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We are the children of Ani

The great mother of life

We are children swimming in the pool

Of her sacred rivers

We hop with the butterfly

Coo with the bird

Delight in the fragrance of flowers in bloom

We dig our feet deep in the sand

Play with ocean tides

Flap our arms against the wind

Pick up stones, wear or put them in jars

We climb tree branches

To perceive its secrets and wisdoms

Collected through the rings

Of time

We are not from here or there

We’ve existed before and forever will

We come time and time again

Because of love

And though we may be persecuted

Tried and refined by fire

We understand she is our friend

Together with water and air

We are the Kingdom of heaven

With all its riches buried within our hearts

We are the Queendom of earth

Come to manifestation

We are the children of Ani

The great mother of life

And our ammo is freedom

By Ebele Chizea

Introduction to Odinani

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by Omenka Egwuatu Nwa-Ikenga

Who are the Igbo people

Ndi Igbo (the Igbo people) are a West African ethnic group who trace their homeland to an area of what is  now known as southeastern Nigeria. They are known for their rich, vibrant culture and history, and they have been the subject of many world renowned works of both fiction and non-fiction including Chinua Achebe’s Things Fall Apart, Ifi Amadium’s Male Daughters and Female Sons as well as The Interesting Narrative of the Life of Olaudah Equiano.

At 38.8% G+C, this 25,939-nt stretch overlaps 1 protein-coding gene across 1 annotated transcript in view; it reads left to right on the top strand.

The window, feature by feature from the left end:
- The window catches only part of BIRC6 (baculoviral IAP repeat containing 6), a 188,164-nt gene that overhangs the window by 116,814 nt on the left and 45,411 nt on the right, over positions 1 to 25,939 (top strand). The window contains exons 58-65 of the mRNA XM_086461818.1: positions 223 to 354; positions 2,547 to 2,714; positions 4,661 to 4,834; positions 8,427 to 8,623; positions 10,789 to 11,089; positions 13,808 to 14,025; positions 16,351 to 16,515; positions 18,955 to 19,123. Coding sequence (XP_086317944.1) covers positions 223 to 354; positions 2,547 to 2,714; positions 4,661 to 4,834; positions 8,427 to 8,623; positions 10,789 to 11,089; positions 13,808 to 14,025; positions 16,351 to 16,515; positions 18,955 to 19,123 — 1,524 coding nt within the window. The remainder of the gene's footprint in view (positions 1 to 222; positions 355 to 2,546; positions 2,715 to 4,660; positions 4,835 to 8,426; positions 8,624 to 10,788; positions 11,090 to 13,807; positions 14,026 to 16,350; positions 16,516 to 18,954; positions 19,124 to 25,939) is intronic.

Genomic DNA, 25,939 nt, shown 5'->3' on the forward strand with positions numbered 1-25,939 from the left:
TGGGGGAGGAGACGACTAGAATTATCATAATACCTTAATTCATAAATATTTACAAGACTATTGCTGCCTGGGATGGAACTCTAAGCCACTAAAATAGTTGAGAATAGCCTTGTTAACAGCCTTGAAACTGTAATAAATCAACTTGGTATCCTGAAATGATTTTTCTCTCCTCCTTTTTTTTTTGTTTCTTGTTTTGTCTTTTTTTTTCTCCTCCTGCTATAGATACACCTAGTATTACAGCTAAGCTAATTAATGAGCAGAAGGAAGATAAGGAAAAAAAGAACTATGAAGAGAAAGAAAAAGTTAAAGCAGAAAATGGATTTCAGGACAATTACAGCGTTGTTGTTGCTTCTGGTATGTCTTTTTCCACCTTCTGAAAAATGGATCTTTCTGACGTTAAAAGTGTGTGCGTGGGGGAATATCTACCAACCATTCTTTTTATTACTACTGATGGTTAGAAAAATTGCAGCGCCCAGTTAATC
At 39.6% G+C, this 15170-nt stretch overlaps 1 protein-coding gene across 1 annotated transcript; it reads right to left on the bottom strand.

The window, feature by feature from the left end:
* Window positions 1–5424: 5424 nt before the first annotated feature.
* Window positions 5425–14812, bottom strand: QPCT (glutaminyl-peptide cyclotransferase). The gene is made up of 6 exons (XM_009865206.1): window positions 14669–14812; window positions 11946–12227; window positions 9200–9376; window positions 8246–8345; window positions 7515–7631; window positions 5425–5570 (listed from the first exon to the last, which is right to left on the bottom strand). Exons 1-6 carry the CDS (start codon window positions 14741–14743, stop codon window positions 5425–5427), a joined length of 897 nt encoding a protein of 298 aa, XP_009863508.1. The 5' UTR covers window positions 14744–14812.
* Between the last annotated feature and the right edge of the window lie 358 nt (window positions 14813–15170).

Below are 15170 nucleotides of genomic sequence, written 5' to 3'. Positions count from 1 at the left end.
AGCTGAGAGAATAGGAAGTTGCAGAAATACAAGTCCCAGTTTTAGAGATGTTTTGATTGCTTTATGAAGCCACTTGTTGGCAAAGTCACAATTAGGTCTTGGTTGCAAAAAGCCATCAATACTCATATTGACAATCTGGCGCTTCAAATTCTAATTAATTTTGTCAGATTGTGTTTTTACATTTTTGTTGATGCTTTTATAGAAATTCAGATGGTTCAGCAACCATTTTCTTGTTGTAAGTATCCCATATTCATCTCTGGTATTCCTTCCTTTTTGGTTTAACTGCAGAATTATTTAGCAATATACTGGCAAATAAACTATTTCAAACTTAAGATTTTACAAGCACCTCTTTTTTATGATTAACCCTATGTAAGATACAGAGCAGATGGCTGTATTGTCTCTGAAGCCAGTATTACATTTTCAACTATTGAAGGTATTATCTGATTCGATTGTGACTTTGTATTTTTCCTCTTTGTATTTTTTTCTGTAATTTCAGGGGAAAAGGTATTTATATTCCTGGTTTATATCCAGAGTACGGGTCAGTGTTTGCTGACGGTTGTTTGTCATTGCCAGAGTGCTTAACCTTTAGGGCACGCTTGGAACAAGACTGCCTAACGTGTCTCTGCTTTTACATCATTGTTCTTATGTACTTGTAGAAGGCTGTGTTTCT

There have been Ndi Igbo occupying their present location for over 8000 years, and they have left behind such artifacts as the Igbo Ukwu scuptures, which are the earliest of their kind found in West Africa, as well as the Nsude pyramids which resemble some of the step pyramids of ancient Egypt and Sudan. For a large portion of its history, Alaigbo (Igboland) did not have a central authority, and within it existed many states including the medieval Nri kingdom and the more recent Onitsha and Arochukwu kingdoms, although the Arochukwu confederacy did have a considerable influence over Alaigbo for a few hundred years.

Nsude pyramids

The Maafa (Transatlantic Slave Trade) removed hundreds of thousands of Igbos from Alaigbo, placing them in significant concentrations in colonies that would eventually become the countries of Sierra Leone, Liberia, Haiti, Jamaica, Trinidad, Cuba, Barbados, Belize, Grenada, as well as the United States. These Ndi Igbo did not come empty handed, but carried with them their Omenala (customs and traditions), their Odinani (spiritual sciences), and their unbreakable wills. Their descendants helped play  key roles in such slave uprisings as the Nat Turner Rebellion as well as the Haitian Revolution.

The Maafa was the beginning of the colonization process of Alaigbo by the British, which they resisted through numerous battles such as the Anglo-Aro Wars, the Ekumeku rebellions, the Aba Women’s riots and culminating in the Biafran War. It was not until 1970 that Alaigbo was under the total control of  the (neo)colonial state of Nigeria. As a result of slavery and colonization, the lifestyles and practices of the majority of Ndi Igbo and their descendants has dramatically changed.